Write-Host "Pause FeatureUpdates is still configured!"
    Exit 1
}else{
    Write-Host "Quality and Feature updates are not paused anymore"
    Exit 0
}

Remediation.ps1


#########################
#remediate.ps1         #
########################

$key = "HKLM:\SOFTWARE\Microsoft\PolicyManager\current\device\Update"
$val = (Get-Item $key);

$PauseQualityUpdatesStartTime = (Get-Item $key -EA Ignore).Property -contains "PauseQualityUpdatesStartTime"
$PauseFeatureUpdatesStartTime = (Get-Item $key -EA Ignore).Property -contains "PauseFeatureUpdatesStartTime"
$PauseFeatureUpdatesStartTimeProvider = (Get-Item $key -EA Ignore).Property -contains "PauseFeatureUpdatesStartTime_ProviderSet"
$PauseQualityUpdatesStartTimeProvider = (Get-Item $key -EA Ignore).Property -contains "PauseQualityUpdatesStartTime_ProviderSet"
$PauseFeatureUpdates = (Get-Item $key -EA Ignore).Property -contains "PauseFeatureUpdates"
$PauseQualityUpdates = (Get-Item $key -EA Ignore).Property -contains "PauseQualityUpdates"

$PauseQualityUpdatesStartTimeValue = $val.GetValue("PauseQualityUpdatesStartTime");
$PauseFeatureUpdatesStartTimeValue = $val.GetValue("PauseFeatureUpdatesStartTime");
$PauseFeatureUpdatesValue = $val.GetValue("PauseFeatureUpdates");
$PauseQualityUpdatesValue = $val.GetValue("PauseQualityUpdates");


if (($PauseQualityUpdatesStartTimevalue -ne '') -and ($PauseQualityUpdatesStartTimeProvider -eq $true))
{
  Remove-ItemProperty -Path $key -Name "PauseQualityUpdatesStartTime"
  Remove-ItemProperty -Path $key -Name "PauseQualityUpdatesStartTime_ProviderSet" 
  Remove-ItemProperty -Path $key -Name "PauseQualityUpdatesStartTime_WinningProvider" 
}
if (($PauseFeatureUpdatesStartTimevalue -ne '') -and ($PauseFeatureUpdatesStartTimeProvider -eq $true))
{
  Remove-ItemProperty -Path $key -Name "PauseFeatureUpdatesStartTime"
  Remove-ItemProperty -Path $key -Name "PauseFeatureUpdatesStartTime_ProviderSet" 
  Remove-ItemProperty -Path $key -Name "PauseFeatureUpdatesStartTime_WinningProvider"
}
if (($PauseQualityUpdates -eq $true) -and ($PauseQualityUpdatesvalue -eq '1'))
{
    Remove-ItemProperty -Path $key -Name "PauseQualityUpdates" 
}
if (($PauseFeatureUpdates -eq $true) -and ($PauseFeatureUpdatesvalue -eq '1'))
{
    Remove-ItemProperty -Path $key -Name "PauseFeatureUpdates"
}else{
    Write-Host "Something Went wrong"
    Exit 1
}


$key = "HKLM:\SOFTWARE\Microsoft\PolicyManager\current\device\Update"
$PauseQualityUpdatesStartTime = (Get-Item $key -EA Ignore).Property -contains "PauseQualityUpdatesStartTime"
$PauseFeatureUpdatesStartTime = (Get-Item $key -EA Ignore).Property -contains "PauseFeatureUpdatesStartTime"
$PauseFeatureUpdatesStartTimeProvider = (Get-Item $key -EA Ignore).Property -contains "PauseFeatureUpdatesStartTime_ProviderSet"
$PauseQualityUpdatesStartTimeProvider = (Get-Item $key -EA Ignore).Property -contains "PauseQualityUpdatesStartTime_ProviderSet"
$PauseFeatureUpdates = (Get-Item $key -EA Ignore).Property -contains "PauseFeatureUpdates"
$PauseQualityUpdates = (Get-Item $key -EA Ignore).Property -contains "PauseQualityUpdates"


If (($PauseQualityUpdatesStartTime -eq $false) -and ($PauseFeatureUpdatesStartTime -eq $false) -and ($PauseFeatureUpdates -eq $false) -and ($PauseQualityUpdates -eq $false) -and ($PauseQualityUpdatesStartTimeProvider -eq $false) -and ($PauseFeatureUpdatesStartTimeProvider -eq $false) -eq $true)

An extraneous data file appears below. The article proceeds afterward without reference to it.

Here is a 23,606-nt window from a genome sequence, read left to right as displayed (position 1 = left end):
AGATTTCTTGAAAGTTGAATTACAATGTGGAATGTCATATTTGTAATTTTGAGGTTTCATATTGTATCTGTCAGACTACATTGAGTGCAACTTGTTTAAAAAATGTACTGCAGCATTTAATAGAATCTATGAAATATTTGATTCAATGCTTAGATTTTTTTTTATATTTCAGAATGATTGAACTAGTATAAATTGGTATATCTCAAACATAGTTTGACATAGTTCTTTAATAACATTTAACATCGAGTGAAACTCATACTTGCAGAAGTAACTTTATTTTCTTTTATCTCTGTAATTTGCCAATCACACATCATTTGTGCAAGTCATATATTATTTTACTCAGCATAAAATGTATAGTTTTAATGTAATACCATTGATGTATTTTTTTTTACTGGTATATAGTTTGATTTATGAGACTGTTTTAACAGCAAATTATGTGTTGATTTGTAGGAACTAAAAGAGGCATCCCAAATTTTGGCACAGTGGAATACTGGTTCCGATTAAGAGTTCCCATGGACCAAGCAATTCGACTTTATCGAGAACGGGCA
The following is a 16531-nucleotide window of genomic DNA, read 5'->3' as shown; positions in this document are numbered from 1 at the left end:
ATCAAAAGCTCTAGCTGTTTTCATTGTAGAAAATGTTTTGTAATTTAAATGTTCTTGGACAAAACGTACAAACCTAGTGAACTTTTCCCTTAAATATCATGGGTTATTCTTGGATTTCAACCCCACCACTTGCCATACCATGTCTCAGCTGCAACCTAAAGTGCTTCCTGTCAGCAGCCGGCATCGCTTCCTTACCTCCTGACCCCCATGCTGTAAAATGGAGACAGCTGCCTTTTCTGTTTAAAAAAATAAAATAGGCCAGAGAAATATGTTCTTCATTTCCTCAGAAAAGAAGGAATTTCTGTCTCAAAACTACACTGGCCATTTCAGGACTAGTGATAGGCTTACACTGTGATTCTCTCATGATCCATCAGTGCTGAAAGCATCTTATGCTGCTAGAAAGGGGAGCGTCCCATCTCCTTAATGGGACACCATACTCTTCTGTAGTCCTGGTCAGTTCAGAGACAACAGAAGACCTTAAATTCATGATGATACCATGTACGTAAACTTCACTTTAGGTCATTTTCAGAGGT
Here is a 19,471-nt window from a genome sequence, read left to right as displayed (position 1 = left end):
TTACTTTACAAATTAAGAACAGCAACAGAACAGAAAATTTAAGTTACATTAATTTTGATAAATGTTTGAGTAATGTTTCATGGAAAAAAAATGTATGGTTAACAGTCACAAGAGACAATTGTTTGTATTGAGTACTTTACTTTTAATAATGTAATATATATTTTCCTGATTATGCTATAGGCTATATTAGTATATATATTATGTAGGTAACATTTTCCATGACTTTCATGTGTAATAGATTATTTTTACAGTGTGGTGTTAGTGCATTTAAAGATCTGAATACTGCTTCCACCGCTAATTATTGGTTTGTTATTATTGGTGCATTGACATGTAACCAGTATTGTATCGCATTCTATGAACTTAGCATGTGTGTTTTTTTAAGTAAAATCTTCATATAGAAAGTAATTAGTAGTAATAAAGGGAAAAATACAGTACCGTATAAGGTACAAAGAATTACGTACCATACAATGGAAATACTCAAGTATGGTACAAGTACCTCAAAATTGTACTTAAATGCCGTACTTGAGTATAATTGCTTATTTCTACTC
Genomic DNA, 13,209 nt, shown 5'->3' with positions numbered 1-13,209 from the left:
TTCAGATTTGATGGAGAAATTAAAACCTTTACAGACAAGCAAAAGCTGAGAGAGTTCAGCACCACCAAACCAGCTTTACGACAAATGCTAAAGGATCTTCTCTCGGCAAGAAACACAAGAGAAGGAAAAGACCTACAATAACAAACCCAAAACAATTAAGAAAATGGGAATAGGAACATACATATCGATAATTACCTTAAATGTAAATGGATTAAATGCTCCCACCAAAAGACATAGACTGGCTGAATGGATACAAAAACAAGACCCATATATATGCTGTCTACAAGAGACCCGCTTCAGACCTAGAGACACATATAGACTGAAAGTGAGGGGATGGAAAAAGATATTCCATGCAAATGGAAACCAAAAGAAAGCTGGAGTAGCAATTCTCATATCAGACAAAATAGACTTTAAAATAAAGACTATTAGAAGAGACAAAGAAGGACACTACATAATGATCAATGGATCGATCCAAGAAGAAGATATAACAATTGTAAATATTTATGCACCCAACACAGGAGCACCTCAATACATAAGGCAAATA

{
write-host "Updates are not pauzed anymore"
     exit 0
}else{
write-host "something went wrong"
     exit 1
}

5.The Results

So after we have created our ProActive remediations as shown below let’s wait some time to see what happens

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In one of my blogs about the Wonderful feature: Proactive remediations, I already showed you how you could monitor it.

Deploy Intune LAPS with the use of Proactive Remediations (call4cloud.nl)

Now let’s take a look at what happened after a couple of hours

Looking at the CSV we could export, it will tell us the Problem is resolved by looking at the PostRemediationDetectionScriptOutput. Isn’t that great?

And of course, on the device itself all the registry keys are deleted! Even after a couple of hours the proactive remediations will rerun and will notify the issue is resolved!

Conclusion

It’s no discussion you will need to pause the updates, when Microsoft releases a bad patch on patch Tuesday we need to pause those update rings! But sometimes those registry keys just stay stuck when you resume them. Hopefully, you will now know how to deal with it!

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4 thoughts on “Update Rings: No Way Home

  1. Great Article!
    Question I have is what about the scenario that you have paused updates due to troubleshooting BSOD’s on various systems in the environment. However, we are not sure if updates specifically are causing it, or any driver update that is included in the monthly updates and would like to further troubleshoot this but testing update installs manually. How would one go about circumventing the PAUSE and installing updates on specific systems? Use the same reg entry manually listed here? Would this break something long term? Or is there another solution I am missing? THANKS!

    1. Hi, Thanx.. Just to be sure.. You are using Windows hello for business and you also enabled the driver part I presume?

      1. we are using windows hello and in some cases our devices have facial cameras, others finger print and some just pin. I apologize, but may need clarification on what you mean “driver part”. We have HELLO working on devices. I assume if it were not the drivers would be missing?

  2. My organisation has tried this having paused our update rings due to the July rollup interacting badly with a half implemented Intune policy we had left over. it worked fine at first but some the same day after the reg entries were deleted, they seeming came back. For example, PauseQualityUpdatesStartTime would come back with the original pause date listed. Bit puzzled by it all. Any thoughts?